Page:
The following guest post on crowdsourcing water quality data to enforce the Clean Water Act is by James Lang, who practiced law in Flint for many years, and formerly served as a Board Member of Legal Services of Eastern Michigan. In 2012 and 2013, Mr. Lang was a guest lecturer at MSU’s Knight Center for Environmental Journalism. His interests include the Great Lakes, water quality, and transparency in government. Mr. Lang earned his B.A. from Case Western Reserve University and his J.D. from the University of Michigan Law School. You may contact James Lang at email@example.com.
The so-called Clean Water Act (CWA) is actually a chain of congressional enactments over the years, most notably the Federal Water Pollution Control Act Amendments of 1972. And the CWA is augmented by a number of other related statutes, such as the Rivers and Harbors Act of 1899 (one of many iterations before and since). Dubbed the oldest U.S. environmental law, it prohibits dumping refuse into navigable waters and regulates the excavation or filling of certain shoreline features.
For the most part, this symbiotic CWA is administered by the U.S. Environmental Protection Agency (EPA), either directly or by delegation of some responsibilities to the states. The objective is to prevent water pollution in two categories, point source pollution and nonpoint source pollution. Initially, the focus was on point source pollution, such as industrial facilities and municipal wastewater treatment plants. Point sources are the easier of the two types of pollution to identify because they are usually pipes leading directly to water bodies such as lakes or streams.
Nonpoint sources are those like homes, lawns and gardens from which chemicals find their way into storm drains, or agricultural operations where toxins, pathogens and nutrients in herbicides, pesticides, chemical fertilizers and manure seep into ditches and streams. Determining who is polluting is a challenge. Federal, state and local governments lack the personnel and funding to monitor water quality closely enough across vast areas to say exactly where pollutants of the nonpoint source variety originate.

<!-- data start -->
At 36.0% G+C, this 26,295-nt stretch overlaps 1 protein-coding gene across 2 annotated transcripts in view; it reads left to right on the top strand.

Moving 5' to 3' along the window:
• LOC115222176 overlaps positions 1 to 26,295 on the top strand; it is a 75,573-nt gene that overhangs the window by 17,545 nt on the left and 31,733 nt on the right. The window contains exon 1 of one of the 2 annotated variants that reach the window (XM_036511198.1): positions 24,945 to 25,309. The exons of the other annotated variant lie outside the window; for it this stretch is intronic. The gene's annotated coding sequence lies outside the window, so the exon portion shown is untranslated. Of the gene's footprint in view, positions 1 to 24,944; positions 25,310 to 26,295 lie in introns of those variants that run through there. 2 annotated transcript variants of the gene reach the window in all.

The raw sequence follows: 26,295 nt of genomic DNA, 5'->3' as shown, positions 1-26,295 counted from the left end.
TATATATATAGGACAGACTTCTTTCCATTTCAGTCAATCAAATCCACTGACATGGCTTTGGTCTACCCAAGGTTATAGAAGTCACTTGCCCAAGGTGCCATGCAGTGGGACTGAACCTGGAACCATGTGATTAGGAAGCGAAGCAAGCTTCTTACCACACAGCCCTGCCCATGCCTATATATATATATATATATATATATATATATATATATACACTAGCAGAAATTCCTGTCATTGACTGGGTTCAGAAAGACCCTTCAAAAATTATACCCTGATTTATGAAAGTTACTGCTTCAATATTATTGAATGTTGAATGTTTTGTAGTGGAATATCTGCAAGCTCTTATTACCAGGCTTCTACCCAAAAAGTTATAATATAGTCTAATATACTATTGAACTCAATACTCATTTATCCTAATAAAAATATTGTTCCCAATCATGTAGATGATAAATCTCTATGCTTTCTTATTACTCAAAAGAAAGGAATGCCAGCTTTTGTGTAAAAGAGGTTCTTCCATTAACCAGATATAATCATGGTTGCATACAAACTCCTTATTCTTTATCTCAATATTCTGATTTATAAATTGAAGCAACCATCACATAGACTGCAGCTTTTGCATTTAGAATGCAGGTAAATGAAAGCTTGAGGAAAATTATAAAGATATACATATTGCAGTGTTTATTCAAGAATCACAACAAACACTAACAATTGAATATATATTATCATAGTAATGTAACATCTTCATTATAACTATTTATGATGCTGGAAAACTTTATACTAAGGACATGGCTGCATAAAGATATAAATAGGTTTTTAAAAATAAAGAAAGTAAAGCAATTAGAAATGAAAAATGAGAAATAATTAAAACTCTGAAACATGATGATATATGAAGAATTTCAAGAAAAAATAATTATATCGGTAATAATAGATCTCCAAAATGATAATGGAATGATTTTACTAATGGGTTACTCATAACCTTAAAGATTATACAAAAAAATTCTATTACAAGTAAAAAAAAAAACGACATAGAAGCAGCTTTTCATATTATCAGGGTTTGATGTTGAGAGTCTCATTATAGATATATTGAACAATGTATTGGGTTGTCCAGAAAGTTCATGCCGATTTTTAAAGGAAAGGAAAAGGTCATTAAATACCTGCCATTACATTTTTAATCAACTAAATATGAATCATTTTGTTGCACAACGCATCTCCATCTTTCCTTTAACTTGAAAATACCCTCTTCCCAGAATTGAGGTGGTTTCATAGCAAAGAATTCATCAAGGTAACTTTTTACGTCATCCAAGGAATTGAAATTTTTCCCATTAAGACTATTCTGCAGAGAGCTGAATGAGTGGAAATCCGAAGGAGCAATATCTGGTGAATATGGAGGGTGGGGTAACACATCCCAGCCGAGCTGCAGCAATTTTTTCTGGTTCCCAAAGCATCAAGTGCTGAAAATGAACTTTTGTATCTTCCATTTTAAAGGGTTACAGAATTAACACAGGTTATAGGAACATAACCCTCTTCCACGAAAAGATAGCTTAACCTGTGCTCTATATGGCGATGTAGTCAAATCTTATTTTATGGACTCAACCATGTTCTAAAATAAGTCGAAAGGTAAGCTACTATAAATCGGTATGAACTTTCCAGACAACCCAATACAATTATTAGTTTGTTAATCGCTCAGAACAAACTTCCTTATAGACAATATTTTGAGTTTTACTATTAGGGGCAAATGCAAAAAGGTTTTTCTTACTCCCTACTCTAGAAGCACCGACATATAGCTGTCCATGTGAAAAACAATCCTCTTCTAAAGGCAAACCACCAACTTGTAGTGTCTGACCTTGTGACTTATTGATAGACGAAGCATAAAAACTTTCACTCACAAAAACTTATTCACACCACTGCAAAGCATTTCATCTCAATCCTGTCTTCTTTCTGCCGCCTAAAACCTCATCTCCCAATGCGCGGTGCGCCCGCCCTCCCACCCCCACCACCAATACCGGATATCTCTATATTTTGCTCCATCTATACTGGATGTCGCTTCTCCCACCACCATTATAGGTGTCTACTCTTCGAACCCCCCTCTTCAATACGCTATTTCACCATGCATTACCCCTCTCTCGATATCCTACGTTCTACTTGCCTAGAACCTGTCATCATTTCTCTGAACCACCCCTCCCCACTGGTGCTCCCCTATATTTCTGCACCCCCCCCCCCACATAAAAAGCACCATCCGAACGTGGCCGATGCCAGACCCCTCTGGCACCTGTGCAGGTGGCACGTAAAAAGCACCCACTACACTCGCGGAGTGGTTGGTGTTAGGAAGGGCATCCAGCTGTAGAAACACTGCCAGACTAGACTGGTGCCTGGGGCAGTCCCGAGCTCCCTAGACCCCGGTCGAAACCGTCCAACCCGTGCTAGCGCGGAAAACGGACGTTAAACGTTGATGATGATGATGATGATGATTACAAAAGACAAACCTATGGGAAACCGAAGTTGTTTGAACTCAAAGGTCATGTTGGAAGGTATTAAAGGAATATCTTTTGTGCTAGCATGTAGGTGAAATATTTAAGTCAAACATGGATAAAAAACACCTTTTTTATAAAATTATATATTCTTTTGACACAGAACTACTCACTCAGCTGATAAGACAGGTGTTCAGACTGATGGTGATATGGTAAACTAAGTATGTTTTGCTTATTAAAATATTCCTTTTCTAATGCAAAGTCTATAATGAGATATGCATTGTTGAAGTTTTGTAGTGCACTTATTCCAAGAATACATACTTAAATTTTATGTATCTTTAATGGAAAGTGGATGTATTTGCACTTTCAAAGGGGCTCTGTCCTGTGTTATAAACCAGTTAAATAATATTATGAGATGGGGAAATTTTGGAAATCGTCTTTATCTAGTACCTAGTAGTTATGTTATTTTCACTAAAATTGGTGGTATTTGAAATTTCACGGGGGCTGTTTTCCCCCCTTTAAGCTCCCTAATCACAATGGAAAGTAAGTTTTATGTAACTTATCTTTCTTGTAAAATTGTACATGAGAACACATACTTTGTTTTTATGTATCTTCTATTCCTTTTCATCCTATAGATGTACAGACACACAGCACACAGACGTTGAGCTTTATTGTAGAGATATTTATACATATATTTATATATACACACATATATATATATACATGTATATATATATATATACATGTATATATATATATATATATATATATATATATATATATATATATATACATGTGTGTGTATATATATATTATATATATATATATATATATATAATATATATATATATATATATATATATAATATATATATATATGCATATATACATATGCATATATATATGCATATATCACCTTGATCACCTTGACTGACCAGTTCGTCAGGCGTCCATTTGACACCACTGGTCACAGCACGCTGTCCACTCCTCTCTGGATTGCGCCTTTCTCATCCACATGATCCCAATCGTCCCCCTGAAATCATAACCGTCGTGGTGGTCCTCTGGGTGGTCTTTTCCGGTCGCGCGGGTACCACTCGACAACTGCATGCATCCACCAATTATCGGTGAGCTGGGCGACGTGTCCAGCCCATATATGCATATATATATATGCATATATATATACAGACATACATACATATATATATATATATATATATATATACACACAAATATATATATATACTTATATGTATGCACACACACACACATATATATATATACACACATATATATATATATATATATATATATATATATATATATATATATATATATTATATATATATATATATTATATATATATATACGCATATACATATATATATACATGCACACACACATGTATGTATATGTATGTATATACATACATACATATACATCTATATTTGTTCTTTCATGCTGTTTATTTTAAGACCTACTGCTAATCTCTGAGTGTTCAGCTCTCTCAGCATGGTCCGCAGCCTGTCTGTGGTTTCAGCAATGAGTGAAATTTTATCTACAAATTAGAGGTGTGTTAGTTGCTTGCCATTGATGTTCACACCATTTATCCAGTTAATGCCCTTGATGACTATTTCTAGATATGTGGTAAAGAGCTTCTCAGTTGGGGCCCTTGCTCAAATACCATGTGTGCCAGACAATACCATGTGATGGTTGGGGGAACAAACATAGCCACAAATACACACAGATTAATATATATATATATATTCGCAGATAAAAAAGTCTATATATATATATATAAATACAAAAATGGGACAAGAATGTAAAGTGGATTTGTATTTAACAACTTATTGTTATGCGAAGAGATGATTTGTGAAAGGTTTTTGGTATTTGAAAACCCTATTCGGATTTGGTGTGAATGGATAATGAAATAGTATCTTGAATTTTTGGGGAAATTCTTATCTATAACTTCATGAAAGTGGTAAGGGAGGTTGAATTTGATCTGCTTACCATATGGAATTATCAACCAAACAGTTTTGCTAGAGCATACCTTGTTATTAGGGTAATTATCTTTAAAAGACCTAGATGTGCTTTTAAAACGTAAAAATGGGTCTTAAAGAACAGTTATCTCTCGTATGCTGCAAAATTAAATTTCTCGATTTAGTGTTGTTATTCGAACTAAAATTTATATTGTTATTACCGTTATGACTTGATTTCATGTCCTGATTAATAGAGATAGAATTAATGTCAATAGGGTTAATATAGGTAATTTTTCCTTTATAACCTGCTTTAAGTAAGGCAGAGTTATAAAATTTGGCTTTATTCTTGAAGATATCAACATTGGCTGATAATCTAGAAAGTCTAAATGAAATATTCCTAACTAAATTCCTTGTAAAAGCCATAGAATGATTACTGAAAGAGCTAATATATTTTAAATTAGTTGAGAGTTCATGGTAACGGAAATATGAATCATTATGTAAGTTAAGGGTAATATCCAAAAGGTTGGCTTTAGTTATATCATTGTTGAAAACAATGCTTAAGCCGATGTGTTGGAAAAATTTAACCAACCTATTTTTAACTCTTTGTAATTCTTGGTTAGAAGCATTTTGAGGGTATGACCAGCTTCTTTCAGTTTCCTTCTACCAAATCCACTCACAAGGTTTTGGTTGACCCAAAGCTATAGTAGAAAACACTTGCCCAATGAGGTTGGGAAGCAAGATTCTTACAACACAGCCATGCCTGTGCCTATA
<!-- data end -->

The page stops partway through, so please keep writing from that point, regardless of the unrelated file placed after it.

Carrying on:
In recent years, widespread algal blooms in the western basin of Lake Erie have re-ignited fears of oxygen depletion and dead zones in the lake. In 2011 and 2014, toxic blooms of cyanobacteria (aka blue-green algae) spread across the lake. The 2014 bloom poisoned the drinking water of hundreds of thousands of people.
The cause of the blooms is widely thought to be nutrient (nitrogen and phosphorus) runoff from row crop farming and concentrated animal feeding operations (CAFOs) in the Maumee River and other nearby watersheds, intensified by a warming climate. Water quality activists in Ohio, Indiana and Michigan have reported high concentrations of E. coli and phosphorus in the far upper reaches of these watersheds, where few if any federal, state or local enforcement agents go. The form of phosphorus observed to be increasing is dissolved reactive phosphorus, readily available as fuel for algae growth (as opposed to particulate phosphorus).
At present, there aren’t anywhere near enough volunteer activists to cover all of the territory necessary to pinpoint agricultural runoff in the creeks and ditches that comprise the headwaters of rivers leading to western Lake Erie. An effort is afoot to develop crowd-sourced water data collection to reach far upstream into these headwaters. The idea is to enable anyone with a smartphone, the appropriate (yet to be developed) apps and a little time to (1) record observations like depth, temperature and turbidity; (2) conduct simple chemical tests; and (3) upload the results instantly to a website where the data can be analyzed, stored and made available to the public.
Anyone could participate at whatever locations and as often or as little as they wish. The key is to use social media to attract multitudes to the project.
Officials at EPA, USGS, NOAA and USACE are aware of and presumably discussing this proposal. The International Joint Commission (IJC) and Michigan Department of Environmental Quality (MDEQ) have expressed some interest in the concept, as have a number of water quality nonprofits in Michigan, Indiana and Ohio. Of particular note, a tribal representative in Alaska tasked with organizing three water monitoring projects is following the progress of the new data collection idea here in the Great Lakes region. On the technology front, researchers have developed a way for an iPhone to function as a spectrophotometer for conducting more accurate measurements of nitrate, phosphate and other chemicals in water. Now we need more awareness of the concept’s potential, further work on identifying and perhaps developing the best technology suited to the concept, and a demonstration project to garner wide-spread support.